The uncle was the older brother of Jackson’s father, who was a school board attorney. Before Jackson’s father became a lawyer, he and Jackson’s mother were public school teachers.

Jackson may be best known for her November 2019 opinion as a district judge that held that White House counsel Don McGahn must appear before the House Judiciary Committee. His testimony had been sought in an investigation of Russian election influence. “Presidents are not kings,” Jackson wrote. “This means that they do not have subjects, bound by loyalty or blood, whose destiny they are entitled to control.”

The D.C. Circuit later reversed the decision, holding that courts had no authority to resolve the dispute.

According to her appellate bio, Jackson also clerked for Judge Bruce M. Selya of the Boston-based 1st U.S. Circuit Court of Appeals and Judge Patti B. Saris of the U.S. District Court for the District of Massachusetts.

She also worked as of counsel at Morrison & Foerster and as an associate at three law firms: Miller Cassidy Larroca & Lewin, Goodwin Procter and the Feinberg Group, according to the SCOTUSblog profile.

Jackson was born in Washington, D.C., and grew up in Miami.

“Judge Jackson stood out as a high achiever throughout her childhood,” according to the White House press release. “She was a speech and debate star who was elected ‘mayor’ of Palmetto Junior High and student body president of Miami Palmetto Senior High School. But like many Black women, Judge Jackson still faced naysayers. When Judge Jackson told her high school guidance counselor she wanted to attend Harvard, the guidance counselor warned that Judge Jackson should not set her ‘sights so high.’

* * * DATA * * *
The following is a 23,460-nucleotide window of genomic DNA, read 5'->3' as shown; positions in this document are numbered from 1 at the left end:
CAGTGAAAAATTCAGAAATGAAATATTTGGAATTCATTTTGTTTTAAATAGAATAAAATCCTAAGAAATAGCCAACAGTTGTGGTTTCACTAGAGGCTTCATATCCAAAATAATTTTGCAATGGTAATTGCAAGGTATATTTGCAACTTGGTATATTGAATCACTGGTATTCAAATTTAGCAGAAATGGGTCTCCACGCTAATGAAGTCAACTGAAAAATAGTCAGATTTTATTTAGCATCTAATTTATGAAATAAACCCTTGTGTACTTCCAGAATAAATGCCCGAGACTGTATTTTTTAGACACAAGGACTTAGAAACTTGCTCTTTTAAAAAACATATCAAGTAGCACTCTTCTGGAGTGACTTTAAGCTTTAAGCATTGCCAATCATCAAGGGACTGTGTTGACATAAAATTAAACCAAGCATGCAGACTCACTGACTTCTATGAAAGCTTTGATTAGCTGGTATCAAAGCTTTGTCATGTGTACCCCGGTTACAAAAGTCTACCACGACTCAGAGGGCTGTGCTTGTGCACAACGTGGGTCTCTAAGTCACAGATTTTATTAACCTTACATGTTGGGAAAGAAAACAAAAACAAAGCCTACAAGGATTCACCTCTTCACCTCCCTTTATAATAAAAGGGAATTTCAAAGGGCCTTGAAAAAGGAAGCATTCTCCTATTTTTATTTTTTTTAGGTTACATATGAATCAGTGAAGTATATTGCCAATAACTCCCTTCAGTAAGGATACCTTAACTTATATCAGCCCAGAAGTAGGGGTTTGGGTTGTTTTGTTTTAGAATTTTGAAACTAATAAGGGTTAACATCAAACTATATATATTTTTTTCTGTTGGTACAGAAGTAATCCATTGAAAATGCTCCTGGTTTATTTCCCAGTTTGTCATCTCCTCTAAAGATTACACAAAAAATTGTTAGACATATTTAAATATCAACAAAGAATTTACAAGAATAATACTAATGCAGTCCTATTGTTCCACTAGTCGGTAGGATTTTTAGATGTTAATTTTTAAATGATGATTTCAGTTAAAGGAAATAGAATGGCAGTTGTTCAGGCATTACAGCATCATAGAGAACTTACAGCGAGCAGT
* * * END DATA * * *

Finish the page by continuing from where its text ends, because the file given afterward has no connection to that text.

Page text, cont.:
“That did not stop Judge Jackson.”

Jackson currently lives in Washington, D.C., with her husband, Patrick, and their two daughters.

On Friday, ABA President Reginald Turner released a statement on Jackson’s nomination.

The ABA’s Standing Committee on the Federal Judiciary “will immediately start its independent, nonpartisan peer evaluation of the nominee. The standing committee will work expeditiously to complete this process in a thorough and fair manner,” Turner wrote.

“While it is important to fill any vacancy to the Supreme Court in a timely manner, the Senate process of advice and consent must allow adequate time for thorough consideration of Jackson’s nomination and must not be rushed due to partisan considerations. That is essential to the process of assessing lifetime appointments to the highest court in the United States,” he added.

The standing committee gave Jackson a well-qualified rating in April 2021 when it evaluated her for the D.C. Circuit. It gave her a qualified rating in 2013 when it evaluated her for the U.S. District Court for the District of Columbia.

See also: “Possible SCOTUS nominee saw impact of criminal justice system in uncle’s case” “Biden’s first judicial picks include DC Circuit nominee Judge Ketanji Brown Jackson, said to be SCOTUS contender” “Op-ed shoots down criticism of Judge Ketanji Brown Jackson for ruling against class of Black workers”

Updated Feb. 25 at 9:28 a.m. to include news of Biden’s announcement. Updated at Feb. 25 at 1:50 p.m. to include information from the press conference. Updated Feb. 25 at 2:15 p.m. to include the ABA’s statement.

Give us feedback, share a story tip or update, or report an error.